In an inexplicable moment of largesse, the Canadian government decided to increase the spending limit on duty-free merchandise for Canadian citizens who make purchases while visiting the United States.
Let me start with this warning: Day trippers still can’t bring anything back from the United States. Canadian citizens still have to remain stateside overnight in or order to take advantage of the new increased spending limits.
Those who do stay overnight can purchase up to $200 worth of merchandise where once they couldn’t spend more than $50. Folks who visit the U.S. for two to seven days, the spending limit has doubled. Where previously they could only spend $400 on purchases, they can now spend up to $800; however, those who stay down south for longer than seven days, the spending limit has increased by a mere $50 from $750 to $800.
This increase bodes well for Canadian consumers but not for retailers. First of all, according to currency exchange rates as of Jun. 1, 2012, one CAD $1 equals USD $.96. Now consider that some products cost less in the U.S., and you have the perfect incentive for a Canadian consumer to do more shopping south of the border. For example, the paperback version of Stephenie Meyer’s novel “The Host” costs $16.99 in the U.S. and $19.99 in Canada. While it’s doubtful that anyone will spend $200 or more on paperback novels, you see the point. Knowing that they can get certain things in the U.S. that they really enjoy for as much as $3 less than what they cost in Canada, could cause some Canadian citizens – particularly those who can stay with friends or family instead of paying for hotel accommodations – to put more of their hard earned Canadian dollars into the pockets of U.S. retailers.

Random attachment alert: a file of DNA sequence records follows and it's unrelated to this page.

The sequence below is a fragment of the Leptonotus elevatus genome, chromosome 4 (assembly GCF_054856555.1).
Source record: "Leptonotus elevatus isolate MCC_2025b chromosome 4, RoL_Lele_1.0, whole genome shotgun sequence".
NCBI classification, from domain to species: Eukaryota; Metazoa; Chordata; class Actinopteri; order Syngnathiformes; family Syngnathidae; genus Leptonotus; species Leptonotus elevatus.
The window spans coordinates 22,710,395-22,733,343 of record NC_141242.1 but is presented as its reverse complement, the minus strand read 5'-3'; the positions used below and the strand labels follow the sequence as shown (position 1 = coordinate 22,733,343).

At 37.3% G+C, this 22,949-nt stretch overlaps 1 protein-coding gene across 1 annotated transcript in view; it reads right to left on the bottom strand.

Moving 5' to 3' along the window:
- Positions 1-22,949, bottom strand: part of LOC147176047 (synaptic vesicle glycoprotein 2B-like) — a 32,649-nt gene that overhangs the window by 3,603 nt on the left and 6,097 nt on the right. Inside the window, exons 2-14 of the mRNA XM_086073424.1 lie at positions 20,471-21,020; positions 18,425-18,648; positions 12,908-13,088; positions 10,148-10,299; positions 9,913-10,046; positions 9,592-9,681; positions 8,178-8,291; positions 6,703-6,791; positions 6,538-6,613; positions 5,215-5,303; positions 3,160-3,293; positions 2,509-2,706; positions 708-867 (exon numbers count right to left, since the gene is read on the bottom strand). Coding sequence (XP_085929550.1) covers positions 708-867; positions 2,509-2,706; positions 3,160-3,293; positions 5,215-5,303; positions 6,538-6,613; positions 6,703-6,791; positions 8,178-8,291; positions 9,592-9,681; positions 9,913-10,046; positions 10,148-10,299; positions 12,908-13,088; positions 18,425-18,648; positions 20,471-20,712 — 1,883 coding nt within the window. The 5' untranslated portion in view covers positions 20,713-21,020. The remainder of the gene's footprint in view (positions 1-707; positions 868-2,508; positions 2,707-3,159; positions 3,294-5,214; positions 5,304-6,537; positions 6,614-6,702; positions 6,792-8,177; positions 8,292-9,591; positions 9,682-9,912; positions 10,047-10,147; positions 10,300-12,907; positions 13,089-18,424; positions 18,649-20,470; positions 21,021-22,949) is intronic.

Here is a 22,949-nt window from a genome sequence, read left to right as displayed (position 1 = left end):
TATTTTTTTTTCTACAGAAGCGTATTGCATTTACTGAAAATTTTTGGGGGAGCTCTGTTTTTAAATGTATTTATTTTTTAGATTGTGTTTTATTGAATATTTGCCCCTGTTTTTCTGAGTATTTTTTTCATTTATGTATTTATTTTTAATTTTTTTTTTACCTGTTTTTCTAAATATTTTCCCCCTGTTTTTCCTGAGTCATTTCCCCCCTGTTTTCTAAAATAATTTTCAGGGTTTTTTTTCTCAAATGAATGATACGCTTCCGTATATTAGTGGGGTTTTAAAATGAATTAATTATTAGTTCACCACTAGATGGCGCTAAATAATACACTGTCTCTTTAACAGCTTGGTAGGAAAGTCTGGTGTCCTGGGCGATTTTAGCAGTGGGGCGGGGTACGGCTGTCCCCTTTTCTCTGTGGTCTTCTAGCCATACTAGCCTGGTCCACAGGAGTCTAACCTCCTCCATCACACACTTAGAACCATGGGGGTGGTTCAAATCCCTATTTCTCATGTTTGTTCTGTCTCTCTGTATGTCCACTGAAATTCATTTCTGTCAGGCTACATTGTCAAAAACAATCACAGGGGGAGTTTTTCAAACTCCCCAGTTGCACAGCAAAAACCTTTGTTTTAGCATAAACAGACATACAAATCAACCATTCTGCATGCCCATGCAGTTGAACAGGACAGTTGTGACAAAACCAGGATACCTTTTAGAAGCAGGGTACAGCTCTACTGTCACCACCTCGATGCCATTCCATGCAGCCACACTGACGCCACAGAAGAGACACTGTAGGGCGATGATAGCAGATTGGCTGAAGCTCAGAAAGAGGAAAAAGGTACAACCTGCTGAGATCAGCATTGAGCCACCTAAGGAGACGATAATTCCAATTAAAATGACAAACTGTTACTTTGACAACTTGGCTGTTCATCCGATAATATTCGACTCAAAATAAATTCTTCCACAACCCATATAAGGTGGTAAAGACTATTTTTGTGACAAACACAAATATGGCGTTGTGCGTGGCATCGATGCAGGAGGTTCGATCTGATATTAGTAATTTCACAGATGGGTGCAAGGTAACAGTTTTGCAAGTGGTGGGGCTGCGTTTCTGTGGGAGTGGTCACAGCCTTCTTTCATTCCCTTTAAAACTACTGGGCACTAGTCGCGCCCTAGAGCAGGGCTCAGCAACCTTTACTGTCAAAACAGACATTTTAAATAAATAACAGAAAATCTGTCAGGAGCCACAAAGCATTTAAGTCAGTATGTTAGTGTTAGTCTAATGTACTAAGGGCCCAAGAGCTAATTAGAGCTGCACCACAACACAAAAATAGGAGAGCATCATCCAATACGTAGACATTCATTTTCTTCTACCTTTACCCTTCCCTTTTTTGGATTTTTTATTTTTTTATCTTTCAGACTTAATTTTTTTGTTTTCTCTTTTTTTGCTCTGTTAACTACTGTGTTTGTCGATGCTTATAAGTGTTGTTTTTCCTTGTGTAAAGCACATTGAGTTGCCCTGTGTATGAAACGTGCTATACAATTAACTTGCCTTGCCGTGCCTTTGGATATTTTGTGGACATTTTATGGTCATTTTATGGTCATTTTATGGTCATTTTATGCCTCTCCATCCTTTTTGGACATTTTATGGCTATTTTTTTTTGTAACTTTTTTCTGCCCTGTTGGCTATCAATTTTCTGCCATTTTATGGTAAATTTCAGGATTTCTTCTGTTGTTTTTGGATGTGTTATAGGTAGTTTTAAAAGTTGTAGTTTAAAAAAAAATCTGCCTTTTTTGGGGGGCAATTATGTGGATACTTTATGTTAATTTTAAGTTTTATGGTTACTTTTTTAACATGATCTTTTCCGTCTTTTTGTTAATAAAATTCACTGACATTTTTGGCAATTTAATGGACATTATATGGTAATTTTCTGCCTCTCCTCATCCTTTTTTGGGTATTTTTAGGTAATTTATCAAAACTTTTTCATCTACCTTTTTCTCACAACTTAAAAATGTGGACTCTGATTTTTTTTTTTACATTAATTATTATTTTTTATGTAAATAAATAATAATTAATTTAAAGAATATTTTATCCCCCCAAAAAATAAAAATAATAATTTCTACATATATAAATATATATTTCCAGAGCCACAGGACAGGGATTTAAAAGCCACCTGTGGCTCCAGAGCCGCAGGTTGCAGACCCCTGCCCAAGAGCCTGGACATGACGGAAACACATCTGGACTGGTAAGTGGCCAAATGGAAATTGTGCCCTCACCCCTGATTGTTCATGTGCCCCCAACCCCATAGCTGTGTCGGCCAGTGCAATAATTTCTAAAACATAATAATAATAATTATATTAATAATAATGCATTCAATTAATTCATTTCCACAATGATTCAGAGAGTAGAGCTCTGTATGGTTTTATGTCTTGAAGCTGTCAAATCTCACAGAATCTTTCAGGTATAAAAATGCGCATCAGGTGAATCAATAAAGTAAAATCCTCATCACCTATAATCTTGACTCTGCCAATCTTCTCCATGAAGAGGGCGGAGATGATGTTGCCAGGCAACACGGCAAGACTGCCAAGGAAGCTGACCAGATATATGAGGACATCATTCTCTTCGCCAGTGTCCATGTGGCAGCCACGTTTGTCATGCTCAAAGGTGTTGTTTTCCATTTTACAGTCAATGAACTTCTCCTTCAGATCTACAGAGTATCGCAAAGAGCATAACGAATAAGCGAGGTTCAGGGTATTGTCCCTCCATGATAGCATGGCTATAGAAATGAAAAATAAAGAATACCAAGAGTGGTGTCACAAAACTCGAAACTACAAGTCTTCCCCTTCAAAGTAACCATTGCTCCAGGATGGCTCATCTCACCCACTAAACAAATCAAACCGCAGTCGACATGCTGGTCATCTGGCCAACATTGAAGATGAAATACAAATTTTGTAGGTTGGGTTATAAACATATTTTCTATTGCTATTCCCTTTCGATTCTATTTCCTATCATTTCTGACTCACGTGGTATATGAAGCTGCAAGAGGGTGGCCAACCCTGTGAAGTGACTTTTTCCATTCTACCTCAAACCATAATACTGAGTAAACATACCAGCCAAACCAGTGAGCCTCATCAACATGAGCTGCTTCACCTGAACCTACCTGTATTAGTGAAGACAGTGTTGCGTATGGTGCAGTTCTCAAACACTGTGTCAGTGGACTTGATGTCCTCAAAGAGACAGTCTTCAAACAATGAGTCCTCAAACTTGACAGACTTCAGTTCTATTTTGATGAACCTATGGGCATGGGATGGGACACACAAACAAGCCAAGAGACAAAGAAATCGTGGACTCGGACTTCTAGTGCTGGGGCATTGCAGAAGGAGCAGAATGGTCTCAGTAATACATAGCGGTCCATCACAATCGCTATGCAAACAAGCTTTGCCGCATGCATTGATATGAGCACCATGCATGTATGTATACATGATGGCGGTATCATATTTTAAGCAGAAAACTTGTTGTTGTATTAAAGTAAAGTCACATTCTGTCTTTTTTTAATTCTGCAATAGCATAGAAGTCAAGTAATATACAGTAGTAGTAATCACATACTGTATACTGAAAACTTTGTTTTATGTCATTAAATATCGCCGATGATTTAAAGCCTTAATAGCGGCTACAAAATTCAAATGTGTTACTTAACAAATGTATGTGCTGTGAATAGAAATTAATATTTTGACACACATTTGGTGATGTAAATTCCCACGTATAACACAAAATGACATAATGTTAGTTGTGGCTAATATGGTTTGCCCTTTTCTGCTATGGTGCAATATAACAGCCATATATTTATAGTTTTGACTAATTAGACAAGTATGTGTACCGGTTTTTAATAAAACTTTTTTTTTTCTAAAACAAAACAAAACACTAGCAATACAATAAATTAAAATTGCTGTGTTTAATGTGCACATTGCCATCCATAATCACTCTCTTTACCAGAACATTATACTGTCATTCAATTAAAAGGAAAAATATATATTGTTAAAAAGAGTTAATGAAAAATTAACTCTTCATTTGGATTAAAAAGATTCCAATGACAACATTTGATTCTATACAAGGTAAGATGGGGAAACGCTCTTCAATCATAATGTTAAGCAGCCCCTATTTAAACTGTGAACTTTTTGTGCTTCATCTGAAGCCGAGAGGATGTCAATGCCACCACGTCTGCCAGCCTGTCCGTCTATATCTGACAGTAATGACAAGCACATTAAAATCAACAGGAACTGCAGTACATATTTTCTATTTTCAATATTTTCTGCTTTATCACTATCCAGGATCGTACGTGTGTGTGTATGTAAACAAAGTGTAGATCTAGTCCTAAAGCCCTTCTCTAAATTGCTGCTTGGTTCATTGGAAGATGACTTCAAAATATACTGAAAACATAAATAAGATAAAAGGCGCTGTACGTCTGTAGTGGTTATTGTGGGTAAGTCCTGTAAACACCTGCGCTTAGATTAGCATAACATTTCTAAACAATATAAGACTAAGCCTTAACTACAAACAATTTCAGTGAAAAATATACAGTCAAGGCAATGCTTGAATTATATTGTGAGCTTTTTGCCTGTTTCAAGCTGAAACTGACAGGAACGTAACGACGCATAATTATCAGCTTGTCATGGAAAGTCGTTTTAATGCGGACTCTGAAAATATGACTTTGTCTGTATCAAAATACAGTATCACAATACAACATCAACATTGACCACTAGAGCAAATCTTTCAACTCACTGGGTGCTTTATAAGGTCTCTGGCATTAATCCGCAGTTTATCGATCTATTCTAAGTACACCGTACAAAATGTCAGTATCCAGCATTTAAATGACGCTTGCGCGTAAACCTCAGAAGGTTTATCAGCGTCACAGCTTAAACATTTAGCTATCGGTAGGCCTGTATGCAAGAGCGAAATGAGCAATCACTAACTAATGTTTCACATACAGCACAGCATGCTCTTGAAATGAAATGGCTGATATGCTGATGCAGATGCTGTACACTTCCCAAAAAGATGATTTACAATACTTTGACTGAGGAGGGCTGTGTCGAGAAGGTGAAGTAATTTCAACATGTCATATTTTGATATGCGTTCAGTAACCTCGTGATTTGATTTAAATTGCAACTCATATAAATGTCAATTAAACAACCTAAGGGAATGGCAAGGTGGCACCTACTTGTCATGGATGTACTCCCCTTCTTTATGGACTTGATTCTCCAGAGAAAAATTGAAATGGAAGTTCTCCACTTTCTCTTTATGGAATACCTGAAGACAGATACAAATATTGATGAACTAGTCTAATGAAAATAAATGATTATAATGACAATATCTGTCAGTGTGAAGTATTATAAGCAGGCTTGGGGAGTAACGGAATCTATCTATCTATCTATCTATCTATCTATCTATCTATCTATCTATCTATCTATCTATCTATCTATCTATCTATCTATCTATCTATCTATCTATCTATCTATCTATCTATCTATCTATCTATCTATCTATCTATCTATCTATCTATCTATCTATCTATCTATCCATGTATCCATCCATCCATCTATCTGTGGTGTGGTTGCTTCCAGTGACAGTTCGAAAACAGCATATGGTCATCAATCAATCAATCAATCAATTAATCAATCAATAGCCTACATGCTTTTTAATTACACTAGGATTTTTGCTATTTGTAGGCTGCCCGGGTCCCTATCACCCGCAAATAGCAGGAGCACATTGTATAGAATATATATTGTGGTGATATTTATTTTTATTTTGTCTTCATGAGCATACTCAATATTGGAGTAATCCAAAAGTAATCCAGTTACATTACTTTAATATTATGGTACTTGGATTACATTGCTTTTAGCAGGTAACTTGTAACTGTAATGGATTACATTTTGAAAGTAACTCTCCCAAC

For the individual Canadian retailer, the Canadian government’s generosity seems counterintuitive. U.S. colleges and universities face a similar dilemma.
U.S. parents have started sending their children to Canadian colleges and universities. A college education in Canada costs considerably less than it does in the U.S. where even small four-year colleges and universities can have tuitions that start at $14,000 or more per year for commuter students.
Although the small defection of U.S. students to Canadian colleges and universities is unlikely to put any U.S. colleges or universities out of business, the defection of Canadian shoppers to U.S. retail stores has the potential to put small Canadian retail businesses on the chopping block. On the other hand, because so many Canadians like to take day trips to the U.S., the government’s decision to maintain the 24-hour rule that prevents Canadian consumers from bringing into Canada merchandise purchased in the U.S. during a day trip could help those small Canadian retailers in business after all.
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